# Tag Info

56

This is partly a matter of terminology, and as such, only requires that you and the person you're talking to clarify it beforehand. However, there are different topics that are more strongly associated with parallelism, concurrency, or distributed systems. Parallelism is generally concerned with accomplishing a particular computation as fast as possible, ...

47

I can not help but think: this is divide & conquer, plain and simple! M/R is not divide & conquer. It does not involve the repeated application of an algorithm to a smaller subset of the previous input. It's a pipeline (a function specified as a composition of simpler functions) where pipeline stages are alternating map and reduce operations. ...

26

Neither actors nor FRP are about streaming. Actors don't even support external configuration of an output stream. FRP is strongly characterized by its modeling signals and events on a linear timeline, which enables FRP behaviors to compose in a deterministic manner. Actors are strongly characterized by processing messages in non-deterministic order, and ...

22

Roger Wattenhofer's Principles of Distributed Computing lecture collection is also a good place to start. It is freely available online, it assumes no prior knowledge on the area, and the material is very well up-to-date — it even covers some results that were presented at conferences a couple of months ago.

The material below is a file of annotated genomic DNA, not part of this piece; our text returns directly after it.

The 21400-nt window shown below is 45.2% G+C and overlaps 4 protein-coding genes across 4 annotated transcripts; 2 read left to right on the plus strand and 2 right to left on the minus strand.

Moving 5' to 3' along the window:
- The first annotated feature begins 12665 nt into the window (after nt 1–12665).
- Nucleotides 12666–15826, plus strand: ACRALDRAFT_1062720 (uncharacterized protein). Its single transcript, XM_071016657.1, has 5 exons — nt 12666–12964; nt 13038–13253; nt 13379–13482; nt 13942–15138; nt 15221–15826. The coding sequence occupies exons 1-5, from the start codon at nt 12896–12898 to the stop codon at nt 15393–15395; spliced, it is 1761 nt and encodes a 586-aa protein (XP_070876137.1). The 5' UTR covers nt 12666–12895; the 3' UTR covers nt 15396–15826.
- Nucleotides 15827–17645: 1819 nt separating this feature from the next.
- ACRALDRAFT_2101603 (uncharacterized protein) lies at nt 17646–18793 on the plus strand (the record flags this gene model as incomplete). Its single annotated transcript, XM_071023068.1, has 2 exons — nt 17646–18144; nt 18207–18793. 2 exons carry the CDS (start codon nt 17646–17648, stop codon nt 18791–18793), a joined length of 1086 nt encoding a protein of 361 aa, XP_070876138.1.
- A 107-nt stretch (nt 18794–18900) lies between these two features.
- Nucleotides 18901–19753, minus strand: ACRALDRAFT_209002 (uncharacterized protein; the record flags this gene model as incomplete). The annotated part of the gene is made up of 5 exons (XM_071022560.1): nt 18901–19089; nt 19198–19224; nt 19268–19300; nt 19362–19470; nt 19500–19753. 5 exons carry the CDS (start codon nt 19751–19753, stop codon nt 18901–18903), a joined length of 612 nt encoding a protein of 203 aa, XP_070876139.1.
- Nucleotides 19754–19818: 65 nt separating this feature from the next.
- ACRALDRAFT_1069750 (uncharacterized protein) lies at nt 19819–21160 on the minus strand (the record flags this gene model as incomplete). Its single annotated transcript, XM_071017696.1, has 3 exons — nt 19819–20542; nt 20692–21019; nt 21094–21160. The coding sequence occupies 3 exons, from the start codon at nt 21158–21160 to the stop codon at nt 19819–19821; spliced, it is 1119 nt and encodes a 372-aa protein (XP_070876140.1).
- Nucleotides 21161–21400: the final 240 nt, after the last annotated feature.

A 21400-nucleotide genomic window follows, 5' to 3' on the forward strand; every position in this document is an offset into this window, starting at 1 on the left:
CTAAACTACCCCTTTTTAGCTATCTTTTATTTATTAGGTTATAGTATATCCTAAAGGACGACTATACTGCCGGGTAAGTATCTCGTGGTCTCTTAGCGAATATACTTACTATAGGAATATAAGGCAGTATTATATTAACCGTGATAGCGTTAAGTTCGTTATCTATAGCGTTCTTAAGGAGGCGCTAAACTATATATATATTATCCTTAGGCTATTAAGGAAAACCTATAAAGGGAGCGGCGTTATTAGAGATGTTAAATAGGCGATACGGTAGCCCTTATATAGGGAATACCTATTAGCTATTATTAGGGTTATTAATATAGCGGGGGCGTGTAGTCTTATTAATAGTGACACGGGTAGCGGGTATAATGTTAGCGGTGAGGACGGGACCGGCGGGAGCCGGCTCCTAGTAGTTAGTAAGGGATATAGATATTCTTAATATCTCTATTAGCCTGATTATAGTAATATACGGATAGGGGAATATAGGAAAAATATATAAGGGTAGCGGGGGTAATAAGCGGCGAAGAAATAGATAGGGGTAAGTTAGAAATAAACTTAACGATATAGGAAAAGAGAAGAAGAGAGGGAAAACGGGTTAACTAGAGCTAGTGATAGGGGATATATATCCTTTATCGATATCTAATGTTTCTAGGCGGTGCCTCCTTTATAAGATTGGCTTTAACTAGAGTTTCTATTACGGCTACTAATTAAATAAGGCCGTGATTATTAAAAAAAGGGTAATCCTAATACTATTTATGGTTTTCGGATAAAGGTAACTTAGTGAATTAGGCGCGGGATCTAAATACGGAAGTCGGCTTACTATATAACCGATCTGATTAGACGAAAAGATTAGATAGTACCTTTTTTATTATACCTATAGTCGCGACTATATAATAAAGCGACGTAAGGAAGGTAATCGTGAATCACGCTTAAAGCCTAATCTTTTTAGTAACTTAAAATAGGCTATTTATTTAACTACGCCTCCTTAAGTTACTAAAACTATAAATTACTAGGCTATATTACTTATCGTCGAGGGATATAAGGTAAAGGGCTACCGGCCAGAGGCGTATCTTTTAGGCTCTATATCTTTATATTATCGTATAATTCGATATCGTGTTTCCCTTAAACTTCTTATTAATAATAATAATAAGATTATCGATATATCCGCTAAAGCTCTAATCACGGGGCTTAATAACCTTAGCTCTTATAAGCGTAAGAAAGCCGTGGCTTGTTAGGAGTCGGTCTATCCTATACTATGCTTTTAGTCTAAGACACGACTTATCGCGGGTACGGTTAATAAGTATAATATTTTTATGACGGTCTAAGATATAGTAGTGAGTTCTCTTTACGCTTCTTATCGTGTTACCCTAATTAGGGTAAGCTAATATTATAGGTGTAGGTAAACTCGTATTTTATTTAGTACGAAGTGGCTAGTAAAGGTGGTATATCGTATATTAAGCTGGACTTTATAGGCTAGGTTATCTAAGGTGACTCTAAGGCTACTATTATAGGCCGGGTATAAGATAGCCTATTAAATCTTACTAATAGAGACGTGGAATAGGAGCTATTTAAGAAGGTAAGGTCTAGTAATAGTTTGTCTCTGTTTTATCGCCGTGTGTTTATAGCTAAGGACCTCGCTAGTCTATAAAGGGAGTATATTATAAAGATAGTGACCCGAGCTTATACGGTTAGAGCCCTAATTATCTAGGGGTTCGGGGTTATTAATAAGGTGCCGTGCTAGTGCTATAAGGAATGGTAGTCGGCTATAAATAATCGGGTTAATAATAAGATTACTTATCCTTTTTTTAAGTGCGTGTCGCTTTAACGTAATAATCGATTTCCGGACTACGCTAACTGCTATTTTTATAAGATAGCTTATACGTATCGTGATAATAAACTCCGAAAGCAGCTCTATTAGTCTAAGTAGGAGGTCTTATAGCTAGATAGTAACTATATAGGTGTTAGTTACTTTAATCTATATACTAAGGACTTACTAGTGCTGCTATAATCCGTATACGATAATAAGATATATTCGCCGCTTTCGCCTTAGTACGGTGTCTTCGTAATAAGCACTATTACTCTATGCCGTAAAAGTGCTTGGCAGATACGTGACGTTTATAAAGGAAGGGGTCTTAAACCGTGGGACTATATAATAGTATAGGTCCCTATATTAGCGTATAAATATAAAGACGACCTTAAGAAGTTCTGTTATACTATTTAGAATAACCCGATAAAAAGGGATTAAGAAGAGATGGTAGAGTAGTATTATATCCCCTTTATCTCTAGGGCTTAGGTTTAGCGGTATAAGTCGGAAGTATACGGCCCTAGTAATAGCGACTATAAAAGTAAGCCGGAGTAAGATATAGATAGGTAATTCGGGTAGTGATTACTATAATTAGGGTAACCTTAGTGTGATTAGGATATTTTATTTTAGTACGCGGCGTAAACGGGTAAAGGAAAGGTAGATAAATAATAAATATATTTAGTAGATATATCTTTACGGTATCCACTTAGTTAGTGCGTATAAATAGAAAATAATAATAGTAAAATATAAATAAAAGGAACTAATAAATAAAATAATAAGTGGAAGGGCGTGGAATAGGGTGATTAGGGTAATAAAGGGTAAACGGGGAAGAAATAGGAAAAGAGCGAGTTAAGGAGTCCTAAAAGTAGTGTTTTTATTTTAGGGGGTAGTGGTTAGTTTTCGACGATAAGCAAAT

21

The problem is known as Firing squad synchronization problem. The problem itself, is strictly related to finite state automata. Here, each soldier is a finite automaton; you know that the next state of each soldier depends on its current state and the current states of its two neighbors (except for the first and last soldier). The first soldier in this ...

21

EDIT (March 2014) I should say that I have since worked more on algorithms for MapReduce-type models of computation, and I feel like I was being overly negative. The Divide-Compress-Conquer technique I talk about below is surprisingly versatile, and can be the basis of algorithms which I think are non-trivial and interesting. Let me offer an answer that ...

17

This is a good question. It appears that the term server was commonly used already in 1960s. For example, RFC 5, which was published in 1969, already uses the term, and it seems that it was in a common use already back then. However, the term client in this context seems to be much more recent; the earliest references that I was able to find are from 1978. ...

17

As pointed out by @Raphael, Distributed Computing is a subset of Parallel Computing; in turn, Parallel Computing is a subset of Concurrent Computing. Concurrency refers to the sharing of resources in the same time frame. For instance, several processes share the same CPU (or CPU cores) or share memory or an I/O device. Operating systems manage shared ...

13

The following diagram, from a blog post I wrote, is a visual proof that it's impossible: Notice how the packet arrival times on each side stay the same, even as the one-way latencies change (and even become negative!). The first packet always reaches the server at 1.5s on the server's clock, the second always reaches the client at 2s on the client's clock, ...

10

Inability to measure asymmetry No, you can't measure the asymmetry. Consider these two communication diagrams, the first with a negative clock offset and equal delays and the second with no clock offset and entirely asymmetric delays (but the same round trip time). The important thing to notice is that, from the perspective of both the PC and the server, ...